Disney’s live action tale “Christopher Robin” brings A.A. Milne’s beloved characters to life for a new adventure into the Hundred Acre Wood. Creating the film’s CG star, Winnie the Pooh, was a collective effort, with Method Studios using its extensive character animation experience to craft the soft-spoken bear’s performance in the feature’s first two acts. Method VFX Supervisor Glenn Melenhorst, whose animation experience includes creating the title characters for Ted, Ted 2 and The Spongebob Movie, guided the work of Method’s Melbourne team.
“When Director Marc Forster began assembling the VFX team for ‘Christopher Robin,’ he was especially keen to connect with studios that had digital toy experience so we walked him through our work on Ted – though, unlike that film, Pooh is much more subdued, family-friendly and perhaps the most iconic stuffed bear,” said Melenhorst.
The team worked closely with Production VFX Supervisor Chris Lawrence to shape the digital bear’s performance. Lawrence noted, “Method's work with Winnie the Pooh was exceptional. The animation is nuanced and beautifully integrated into the shots, bringing the beloved bear to life and carrying some of the key emotional moments of the movie. Not only were Glenn and his team fantastic creative partners, they also went the extra mile to explore new approaches and ensure the performance would resonate. It was an absolute pleasure collaborating with them.”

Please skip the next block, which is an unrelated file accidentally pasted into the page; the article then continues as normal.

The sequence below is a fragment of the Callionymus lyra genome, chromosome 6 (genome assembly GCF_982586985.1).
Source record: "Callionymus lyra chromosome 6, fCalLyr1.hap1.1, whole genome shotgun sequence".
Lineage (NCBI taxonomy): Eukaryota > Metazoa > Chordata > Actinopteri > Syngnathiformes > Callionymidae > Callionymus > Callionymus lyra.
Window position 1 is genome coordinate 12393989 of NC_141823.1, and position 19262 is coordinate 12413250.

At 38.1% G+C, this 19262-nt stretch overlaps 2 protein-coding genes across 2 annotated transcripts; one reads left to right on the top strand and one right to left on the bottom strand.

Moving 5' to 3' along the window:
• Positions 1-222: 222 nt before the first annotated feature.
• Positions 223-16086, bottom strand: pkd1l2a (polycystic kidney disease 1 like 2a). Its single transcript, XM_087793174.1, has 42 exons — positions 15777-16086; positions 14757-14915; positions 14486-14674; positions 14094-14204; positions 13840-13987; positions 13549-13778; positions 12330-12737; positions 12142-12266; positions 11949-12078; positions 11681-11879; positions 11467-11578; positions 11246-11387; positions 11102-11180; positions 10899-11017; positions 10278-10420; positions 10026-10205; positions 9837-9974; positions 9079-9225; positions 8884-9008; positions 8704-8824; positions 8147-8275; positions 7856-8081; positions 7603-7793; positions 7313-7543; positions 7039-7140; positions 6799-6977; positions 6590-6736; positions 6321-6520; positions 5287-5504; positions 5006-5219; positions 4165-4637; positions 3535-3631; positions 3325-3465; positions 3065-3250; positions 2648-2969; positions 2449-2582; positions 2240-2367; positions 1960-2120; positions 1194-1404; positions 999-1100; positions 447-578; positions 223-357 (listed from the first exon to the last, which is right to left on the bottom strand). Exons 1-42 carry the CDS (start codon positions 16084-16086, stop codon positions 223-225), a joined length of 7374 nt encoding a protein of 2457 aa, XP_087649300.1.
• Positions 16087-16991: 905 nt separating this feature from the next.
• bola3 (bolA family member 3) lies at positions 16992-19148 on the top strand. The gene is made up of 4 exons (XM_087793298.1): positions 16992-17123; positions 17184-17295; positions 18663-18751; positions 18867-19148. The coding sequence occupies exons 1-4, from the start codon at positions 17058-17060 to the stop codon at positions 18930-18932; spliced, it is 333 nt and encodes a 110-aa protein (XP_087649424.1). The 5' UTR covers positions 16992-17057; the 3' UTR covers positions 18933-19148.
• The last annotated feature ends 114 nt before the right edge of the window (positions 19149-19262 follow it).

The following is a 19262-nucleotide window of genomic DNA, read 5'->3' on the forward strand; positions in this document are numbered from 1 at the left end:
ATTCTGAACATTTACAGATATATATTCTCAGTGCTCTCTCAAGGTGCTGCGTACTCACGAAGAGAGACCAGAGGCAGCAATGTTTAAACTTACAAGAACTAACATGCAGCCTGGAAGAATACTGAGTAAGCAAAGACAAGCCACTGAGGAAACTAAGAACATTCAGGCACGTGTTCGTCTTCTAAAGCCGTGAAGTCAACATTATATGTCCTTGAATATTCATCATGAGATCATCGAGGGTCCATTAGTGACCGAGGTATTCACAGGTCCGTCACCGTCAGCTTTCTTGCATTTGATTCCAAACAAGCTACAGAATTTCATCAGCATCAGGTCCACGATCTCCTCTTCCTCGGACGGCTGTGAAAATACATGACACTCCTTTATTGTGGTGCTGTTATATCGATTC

Method Animation Lead Nick Tripodi oversaw refinement of the character’s subtle movements and hand gestures to make him feel alive but still an inanimate object, an incredibly fine line to tread. For R&D, artists manipulated stuffed toys and studied the friction and physiology of the motion, then used that as a guide to incorporate an appropriate jerkiness that was neither too mechanical nor too smooth. Physical props also inspired Method FX artists in developing the look for how various substances interact with the bear’s fur, like water and, of course, honey, and experimented with simulations until nailing the right look. In many cases, the team replaced almost all plate elements with digital versions for incredibly controlled macro shots.
On set, Ewan McGregor interacted with a featureless Winnie the Pooh-sized grey ball. After rotoscoping, Method’s compositing team, led by Dom Hellier, worked to seamlessly integrate the CG bear into shots, layering in atmosphere, steam and foliage where needed. Said Melenhorst, “The scene with Pooh Bear and Christopher Robin in front of the massive oak tree was quite an undertaking. Plates were shot outside so we had to account for practical sunlight while also digitally extending the oak tree asset, building out the background and foreground foliage, and adjusting the fog levels. The aim was a flat and graphic misty moor feel, and the team captured that essence perfectly.”
In addition to handling character animation in key sequences for the bear, Method also digitally transformed an old harborside dock into a bustling train station. After extensive research, artists built various train, carriages and platform assets and then married the CG and plate footage.
More information on Christopher Robin here.